Woodland Station Saga Lands in Court – BierWerks Owner Files Suit Against DDA – By Beth Dodd

bierwerks-brewery

In an executive session on November 22, the Woodland Park Downtown Development Authority (DDA) met with their lawyer to discuss pending legal action against them.

Arden Weatherford, potential Woodland Station land developer and owner of BierWerks, is suing the DDA for a breach of contract.

The potential of legal action against the DDA has been expected for several months, according to DDA and city leaders. Relations between Weatherford and his partners and DDA representatives have completely deteriorated since last summer.

With both sides making wildly contradicting allegations, one fact is clear:The issue will be settled at the Teller County Courthouse. The DDA and Weatherford have been negotiating over the development of Woodland Station since 2011, but five years down the road, Woodland Station remains a vacant lot in the heart of downtown. Weatherford had originally proposed plans for a European-style beer garden area and a multi-use housing development.

On January 11, 2016 Weatherford hand delivered a notice of default to then Executive Director of the DDA, Brian Fleer, who has since resigned and moved out of the area. The default letter claims that the DDA failed to deliver title of Parcel #1 of Lot #2 at Woodland Station as agreed. The default letter also says that the DDA stalled the developer’s efforts to legally subdivide the property as required by repeatedly tabling discussion of the subject. A sticky note was later attached to the notice of default by someone at the DDA stating, “Do Not hand out at the 2/2/16 mtg per Fleer.”

A few days later, on January 15, the DDA presented a letter of default to Weatherford, claiming that he had failed to move forward with developing Woodland Station in a timely or contractual manner. They gave him the opportunity to cure the situation before his contract would be terminated.

Then on March 7, 2016, the DDA notified Weatherford that his 2013 disposition and development contract with them was null and void. The DDA says it ended the contract due to Weatherford’s failure to perform. DDA Treasurer, Tanner Coy, alleges that Weatherford and his partners failed to get an approved development plan from the city for Woodland Station and failed to produce evidence of approved financing.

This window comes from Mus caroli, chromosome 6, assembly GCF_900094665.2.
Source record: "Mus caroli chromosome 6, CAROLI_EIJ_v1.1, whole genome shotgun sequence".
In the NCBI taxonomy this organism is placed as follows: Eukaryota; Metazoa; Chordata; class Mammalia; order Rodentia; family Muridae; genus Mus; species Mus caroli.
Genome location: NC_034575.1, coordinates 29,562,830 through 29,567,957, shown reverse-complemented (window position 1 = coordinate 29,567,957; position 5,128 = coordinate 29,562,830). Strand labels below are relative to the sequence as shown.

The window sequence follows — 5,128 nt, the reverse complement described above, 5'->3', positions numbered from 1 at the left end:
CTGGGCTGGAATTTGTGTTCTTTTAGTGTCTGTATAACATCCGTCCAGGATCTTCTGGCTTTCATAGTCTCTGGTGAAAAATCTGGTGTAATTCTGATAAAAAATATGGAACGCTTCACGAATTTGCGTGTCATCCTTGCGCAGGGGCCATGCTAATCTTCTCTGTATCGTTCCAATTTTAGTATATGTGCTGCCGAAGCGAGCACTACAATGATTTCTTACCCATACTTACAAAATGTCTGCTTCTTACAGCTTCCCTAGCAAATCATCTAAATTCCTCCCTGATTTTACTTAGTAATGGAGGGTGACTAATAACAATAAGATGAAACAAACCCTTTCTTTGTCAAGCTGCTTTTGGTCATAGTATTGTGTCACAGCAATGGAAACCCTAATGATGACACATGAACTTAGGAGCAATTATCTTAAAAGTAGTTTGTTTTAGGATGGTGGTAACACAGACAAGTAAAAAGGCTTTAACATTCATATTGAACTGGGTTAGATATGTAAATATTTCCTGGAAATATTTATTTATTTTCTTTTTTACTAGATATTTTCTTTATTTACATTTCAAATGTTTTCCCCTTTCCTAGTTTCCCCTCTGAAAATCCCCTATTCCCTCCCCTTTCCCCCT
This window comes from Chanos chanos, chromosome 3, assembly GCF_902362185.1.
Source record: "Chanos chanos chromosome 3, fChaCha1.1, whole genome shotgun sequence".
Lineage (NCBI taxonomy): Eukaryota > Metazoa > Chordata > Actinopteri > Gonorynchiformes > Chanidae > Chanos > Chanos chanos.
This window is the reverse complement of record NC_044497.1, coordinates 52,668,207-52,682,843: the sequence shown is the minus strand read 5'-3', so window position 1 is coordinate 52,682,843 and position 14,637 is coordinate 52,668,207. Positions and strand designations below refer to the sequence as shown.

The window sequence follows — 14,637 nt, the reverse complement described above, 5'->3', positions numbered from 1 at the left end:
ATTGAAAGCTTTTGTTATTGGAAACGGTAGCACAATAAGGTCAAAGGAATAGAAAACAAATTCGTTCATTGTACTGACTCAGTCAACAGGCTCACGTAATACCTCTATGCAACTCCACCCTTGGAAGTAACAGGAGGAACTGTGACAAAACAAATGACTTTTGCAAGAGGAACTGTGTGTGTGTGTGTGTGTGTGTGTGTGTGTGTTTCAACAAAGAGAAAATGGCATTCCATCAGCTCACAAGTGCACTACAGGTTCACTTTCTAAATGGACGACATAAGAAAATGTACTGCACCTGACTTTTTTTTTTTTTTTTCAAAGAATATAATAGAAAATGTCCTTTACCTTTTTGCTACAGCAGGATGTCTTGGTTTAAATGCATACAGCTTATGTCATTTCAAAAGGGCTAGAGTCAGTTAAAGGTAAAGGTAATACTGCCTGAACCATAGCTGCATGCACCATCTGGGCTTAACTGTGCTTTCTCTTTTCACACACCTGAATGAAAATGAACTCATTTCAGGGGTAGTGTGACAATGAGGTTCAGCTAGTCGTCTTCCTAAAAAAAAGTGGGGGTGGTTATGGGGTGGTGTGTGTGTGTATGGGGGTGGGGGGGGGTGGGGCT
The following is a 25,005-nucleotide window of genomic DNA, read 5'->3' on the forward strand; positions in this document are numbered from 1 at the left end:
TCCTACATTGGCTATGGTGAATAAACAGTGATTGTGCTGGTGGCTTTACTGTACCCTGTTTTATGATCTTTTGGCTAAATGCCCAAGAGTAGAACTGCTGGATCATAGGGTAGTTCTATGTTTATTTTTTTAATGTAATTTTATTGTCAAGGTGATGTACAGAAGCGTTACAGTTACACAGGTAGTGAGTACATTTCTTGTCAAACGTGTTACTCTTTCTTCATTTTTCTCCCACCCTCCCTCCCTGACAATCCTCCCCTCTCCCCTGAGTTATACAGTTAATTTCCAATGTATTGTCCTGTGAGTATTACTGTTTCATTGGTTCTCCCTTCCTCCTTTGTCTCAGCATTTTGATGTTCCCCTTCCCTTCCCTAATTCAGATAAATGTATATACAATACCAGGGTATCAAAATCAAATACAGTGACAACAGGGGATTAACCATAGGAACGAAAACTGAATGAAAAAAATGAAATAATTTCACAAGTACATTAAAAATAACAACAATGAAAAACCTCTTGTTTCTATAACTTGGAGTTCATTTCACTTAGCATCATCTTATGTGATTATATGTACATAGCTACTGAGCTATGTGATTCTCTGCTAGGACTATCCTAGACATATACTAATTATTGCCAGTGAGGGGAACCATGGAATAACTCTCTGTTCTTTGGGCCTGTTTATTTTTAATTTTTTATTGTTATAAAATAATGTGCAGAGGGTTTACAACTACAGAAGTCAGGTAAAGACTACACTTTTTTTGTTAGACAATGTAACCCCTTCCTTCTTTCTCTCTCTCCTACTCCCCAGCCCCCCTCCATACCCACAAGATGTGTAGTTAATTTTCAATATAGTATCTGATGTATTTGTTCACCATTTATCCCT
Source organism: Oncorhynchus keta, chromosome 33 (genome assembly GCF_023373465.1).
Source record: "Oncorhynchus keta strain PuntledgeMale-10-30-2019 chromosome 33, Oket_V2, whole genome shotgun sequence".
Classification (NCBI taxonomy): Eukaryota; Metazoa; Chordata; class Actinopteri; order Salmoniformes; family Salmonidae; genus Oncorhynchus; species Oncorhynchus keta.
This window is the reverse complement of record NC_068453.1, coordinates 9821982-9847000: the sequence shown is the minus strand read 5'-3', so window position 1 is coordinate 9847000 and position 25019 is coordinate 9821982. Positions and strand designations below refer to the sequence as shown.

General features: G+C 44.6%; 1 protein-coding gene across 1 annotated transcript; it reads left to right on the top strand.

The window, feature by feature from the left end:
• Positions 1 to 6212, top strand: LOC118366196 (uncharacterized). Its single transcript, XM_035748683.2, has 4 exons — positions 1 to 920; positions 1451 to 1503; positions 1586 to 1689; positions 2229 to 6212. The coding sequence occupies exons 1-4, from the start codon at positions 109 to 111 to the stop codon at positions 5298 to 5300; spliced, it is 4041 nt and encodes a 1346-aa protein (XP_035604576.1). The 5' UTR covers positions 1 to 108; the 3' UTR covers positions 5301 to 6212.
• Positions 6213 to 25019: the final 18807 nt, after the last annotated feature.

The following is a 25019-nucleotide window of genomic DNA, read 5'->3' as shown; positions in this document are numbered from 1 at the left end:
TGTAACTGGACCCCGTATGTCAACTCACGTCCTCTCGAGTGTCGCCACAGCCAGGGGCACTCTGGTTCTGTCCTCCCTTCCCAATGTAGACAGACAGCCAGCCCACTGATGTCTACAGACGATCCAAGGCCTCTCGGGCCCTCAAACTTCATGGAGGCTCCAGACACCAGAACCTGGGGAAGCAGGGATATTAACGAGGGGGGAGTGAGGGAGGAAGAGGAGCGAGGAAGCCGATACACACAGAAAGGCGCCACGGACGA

But according to Weatherford, the DDA approved their concept plan for Woodland Station back on November 5, 2013, and the deadline for them to get their financing approved wouldn’t have occurred until April 1, 2017.

Weatherford’s lawsuit contends that the DDA was supposed to give his group title to property at Woodland Station in exchange for them purchasing the adjacent Amerigas property and removing the hazardous old gas tanks from the site. On September 12, 2013, Weatherford bought the Amerigas property and the tanks were removed by October 8, 2013. However, the DDA did not deliver the land.

The DDA also contends that Weatherford’s proposed development would not have been a fair market value return on the land he would have received. Weatherford would have gotten land at Woodland Station for free if he had developed it in a manner equal or greater to the value of the land. Weatherford wants to build a mixed used development including a beer garden, residences, and retail space.

Weatherford in return alleges that a March 2, 2012 letter from the Colorado Department of Transportation (CDOT) to the city of Woodland Park requiring a new traffic flow study at Woodland Station was not presented to him until 2014, after he had entered into a development contract with the DDA. In August 2014, the DDA agreed to commission and conduct an updated traffic study, but they never followed through.

The DDA says it needed to end the contract with Weatherford to legally free up the encumbrances on the land. They also recently took action to declare top soil stored on the property by Weatherford as abandoned. The DDA is now moving forward with plans to turn Woodland Station into an events center until such time as it can be further developed.

Now Weatherford is fighting back with a law suit, claiming that it was the DDA who failed to perform its end of the bargain. He claims that the DDA is dysfunctional and lacks good communication skills.

“Reasonable people can disagree,” said Weatherford. “But reasonable people have been outnumbered in the DDA. We will trust the court system.”

The DDA has three weeks to file its response to his suit with the Teller County Court, which will review the case.

However, according to Coy, the suit was improperly served to the Woodland Park city clerk, who is not a DDA representative. It is unclear whether or not this will affect the progress of the suit.

Coy also claims that the city inadvertently gave Weatherford copies of confidential records, including DDA documents that were protected by attorney/client privilege. According to Coy, the release of these records could give Weatherford an unfair advantage in the law suit. Weatherford has copies of DDA documents which he obtained through a Freedom of Information Act request.

If his law suit is successful, Weatherford hopes to get title to the land at Lot #2 at Woodland Station, and proceed with his development as originally planned.

The DDA would also like to see development at Woodland Station. Their current plan to turn the site into an events hub is a temporary move to make the land attractive and productive until such time as a developer builds on the site. According to Coy, that could still be Weatherford if their current legal differences are resolved.